1. [deleted]At the End of Light.A. Halliday - manuscript
    This short paper argues that light waves are an opaque barrier between the eye of the observer and the objective world. And, that light waves prevent direct knowledge of the world.
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I have written a short paper on an issue that I have not come across before. In it I attempt to argue that light waves are an opaque barrier between the eye of the observer and the objective world. And, that light waves prevent direct knowledge of objects in the world. I would be grateful for criticism and responses. Bert

Your term 'opaque barrier' suggests that you think light waves absolutely prevent perceptual access to 'things as they are'. However there is a big difference between holding that they MIGHT prevent accurate knowledge of 'things as they are', by means of sight perception, (because there are other forms of perception), and holding that they must make any such knowledge impossible, and consequently supposing there could be any such knowledge is incoherent.
I suppose it may seem too trivial to mention that every camcorder can apparently accurately report the things it is filming, and that this is done by the means of light travelling between the objects and the camcorder. So there doesn't seem to be any incoherence in trying to engineer an equivalent visible state at point B of an object at point A, by means of an instrument at point B using the light traveling from the object A. Of course this means that mechanism B MIGHT be wrong or inaccurate in various ways in its reconstruction of A. But that doesn't mean it can't be accurate, or relatively accurate.

It is another question again, when we get down to the sub atomic level, whether the very act of light being emitted or bounced off etc. some object we are trying to gain knowledge of must alter the object to such a degree we can't tell what it was like before the light interacted with it.

But I haven't read your paper.


Justin, thanks for your response. The issue that I raise concerns the human eye - not a camera. Although a camera is often used as a metaphor for the eye, my paper is concerned with light and the eye. The paper gives a clear explanation of my thinking.

The paper does not argue that light prevents knowledge. Perception has, as far as I know, remained unchanged since before the dawn of man. All my paper does is attempt to show that there could be an unconsidered angle to understanding how we come to know the objective world.


Hello Bert,
You have made an interesting point about our perception of the "objective world." I, however, pass over all the arguments about light waves because everyone, and every animal has faith in "naive realism!" (Naive realism is the assumption our eyes are telling us the truth.) And everyone and every animal needs complete faith in naive realism in order to survive. We all have faith that we know the objective world. If it is not the objective world we perceive, then we are helpless to perceive it. What thinkest thou?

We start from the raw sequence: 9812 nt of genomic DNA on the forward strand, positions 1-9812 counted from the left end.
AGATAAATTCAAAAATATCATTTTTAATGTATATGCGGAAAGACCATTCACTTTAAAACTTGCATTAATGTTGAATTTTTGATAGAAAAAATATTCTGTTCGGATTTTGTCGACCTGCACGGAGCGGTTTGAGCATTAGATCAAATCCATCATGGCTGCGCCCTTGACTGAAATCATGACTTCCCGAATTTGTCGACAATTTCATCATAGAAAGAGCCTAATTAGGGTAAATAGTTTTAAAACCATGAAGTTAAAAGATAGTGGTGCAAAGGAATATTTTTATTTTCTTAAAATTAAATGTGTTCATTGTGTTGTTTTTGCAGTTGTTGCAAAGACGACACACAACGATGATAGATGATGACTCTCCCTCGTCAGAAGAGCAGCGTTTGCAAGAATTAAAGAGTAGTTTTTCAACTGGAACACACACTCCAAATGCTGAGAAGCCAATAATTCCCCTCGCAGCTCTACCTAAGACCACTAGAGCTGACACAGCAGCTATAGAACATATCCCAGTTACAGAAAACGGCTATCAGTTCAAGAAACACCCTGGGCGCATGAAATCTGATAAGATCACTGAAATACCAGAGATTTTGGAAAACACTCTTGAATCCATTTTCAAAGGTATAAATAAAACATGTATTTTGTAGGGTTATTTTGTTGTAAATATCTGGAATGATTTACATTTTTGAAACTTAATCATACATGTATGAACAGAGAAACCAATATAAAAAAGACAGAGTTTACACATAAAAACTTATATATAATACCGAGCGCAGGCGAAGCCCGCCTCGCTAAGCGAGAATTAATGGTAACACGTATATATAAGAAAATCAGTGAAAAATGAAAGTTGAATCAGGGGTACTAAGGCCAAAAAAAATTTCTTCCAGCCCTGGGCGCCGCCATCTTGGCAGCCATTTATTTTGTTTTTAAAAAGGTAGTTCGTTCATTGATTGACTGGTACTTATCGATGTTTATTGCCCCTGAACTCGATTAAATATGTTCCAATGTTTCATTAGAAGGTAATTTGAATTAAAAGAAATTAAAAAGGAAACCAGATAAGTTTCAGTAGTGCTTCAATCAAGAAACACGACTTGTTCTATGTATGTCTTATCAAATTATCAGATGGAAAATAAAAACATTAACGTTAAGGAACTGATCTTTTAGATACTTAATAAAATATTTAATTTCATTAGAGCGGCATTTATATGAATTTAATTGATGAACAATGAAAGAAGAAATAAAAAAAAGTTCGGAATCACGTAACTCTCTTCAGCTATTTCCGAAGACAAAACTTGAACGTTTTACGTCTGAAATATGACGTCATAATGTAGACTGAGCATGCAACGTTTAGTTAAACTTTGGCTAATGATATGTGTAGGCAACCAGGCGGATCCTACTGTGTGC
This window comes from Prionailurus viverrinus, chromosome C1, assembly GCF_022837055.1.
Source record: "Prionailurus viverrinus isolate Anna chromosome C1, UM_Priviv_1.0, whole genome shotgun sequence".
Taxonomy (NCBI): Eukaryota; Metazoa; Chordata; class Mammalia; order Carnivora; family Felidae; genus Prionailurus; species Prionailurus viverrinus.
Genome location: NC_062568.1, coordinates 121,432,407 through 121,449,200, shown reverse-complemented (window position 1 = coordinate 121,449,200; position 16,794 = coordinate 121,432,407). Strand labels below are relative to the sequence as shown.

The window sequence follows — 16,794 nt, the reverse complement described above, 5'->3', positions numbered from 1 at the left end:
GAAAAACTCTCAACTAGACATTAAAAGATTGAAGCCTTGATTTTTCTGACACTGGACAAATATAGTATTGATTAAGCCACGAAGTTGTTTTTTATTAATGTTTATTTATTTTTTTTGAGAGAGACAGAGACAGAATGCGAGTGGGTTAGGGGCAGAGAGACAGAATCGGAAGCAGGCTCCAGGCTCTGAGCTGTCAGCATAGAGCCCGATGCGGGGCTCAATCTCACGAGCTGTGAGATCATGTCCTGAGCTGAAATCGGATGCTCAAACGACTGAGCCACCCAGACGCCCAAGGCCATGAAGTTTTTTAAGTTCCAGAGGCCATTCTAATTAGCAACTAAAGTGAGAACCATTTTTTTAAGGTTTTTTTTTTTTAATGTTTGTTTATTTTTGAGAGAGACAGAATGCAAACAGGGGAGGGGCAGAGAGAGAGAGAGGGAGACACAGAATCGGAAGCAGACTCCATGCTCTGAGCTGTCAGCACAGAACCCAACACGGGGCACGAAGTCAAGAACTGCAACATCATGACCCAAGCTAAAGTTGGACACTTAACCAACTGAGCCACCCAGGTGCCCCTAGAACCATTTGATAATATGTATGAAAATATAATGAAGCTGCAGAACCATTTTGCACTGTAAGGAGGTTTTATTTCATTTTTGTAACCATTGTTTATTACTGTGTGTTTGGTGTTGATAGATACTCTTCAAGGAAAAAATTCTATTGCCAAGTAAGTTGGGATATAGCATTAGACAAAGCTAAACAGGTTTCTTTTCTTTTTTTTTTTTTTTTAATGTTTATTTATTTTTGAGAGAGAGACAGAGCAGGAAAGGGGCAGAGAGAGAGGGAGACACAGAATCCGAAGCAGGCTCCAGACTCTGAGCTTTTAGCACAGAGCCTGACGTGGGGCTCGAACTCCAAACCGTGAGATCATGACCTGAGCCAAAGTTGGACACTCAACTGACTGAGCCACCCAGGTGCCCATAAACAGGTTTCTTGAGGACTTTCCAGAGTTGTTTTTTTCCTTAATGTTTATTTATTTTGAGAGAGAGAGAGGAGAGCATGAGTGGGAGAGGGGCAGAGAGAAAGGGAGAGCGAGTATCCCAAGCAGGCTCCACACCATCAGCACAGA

Reply to Eric Demaree
Thanks, Eric. I'm not a religious person. Having said that, I think that my paper does make a point. It is true that, in our core being, all of us are naive realists: we live in the real world. The paper was meant to highlight an important point: that it is not possible to have direct perception of real objects. The information in photons enable us to see the world, yet light waves prevent that. I live in the real world, believe in objects and so on just like everyone else. Bert

hi Bert,
I agree completely. We all only assume we perceive the objective world. We have faith (not religious faith) in our senses. However, whatever the mechanics of our senses happen to be, I do not believe they are important to our knowledge of our universe, unless those mechanics contained a distinct flaw.


Reply to Eric Demaree
Yes, the - in this case - visual processing system is simply the mechanics. It interprets wavelength into the colour that becomes the phenomenal Representation. I would argue that it is important to understand that there are intermediaries. That is, important to know that, in a way, that system makes the phenomena that becomes/is the only world that we can see. It's not the real world. Bert

hi Bert,
Yes, it is probably not the "real" world. However, it'll do for now--until we find something better.

Reply to Eric Demaree
There has always been doubt: whether we can have 'faith' in what we perceive as our only visual world. The hard reality is that it is the only one that we see and it is the only one that we have. We can't see beyond it, to the outside.

The Representation has endured since the dawn of the first perceiving organism. It will, probably, endure until the last one fades away.

The whole situation might become much worse when I post my next paper. I have three in the pipeline. It doesn't, certainly won't, get any better. Sorry. Bert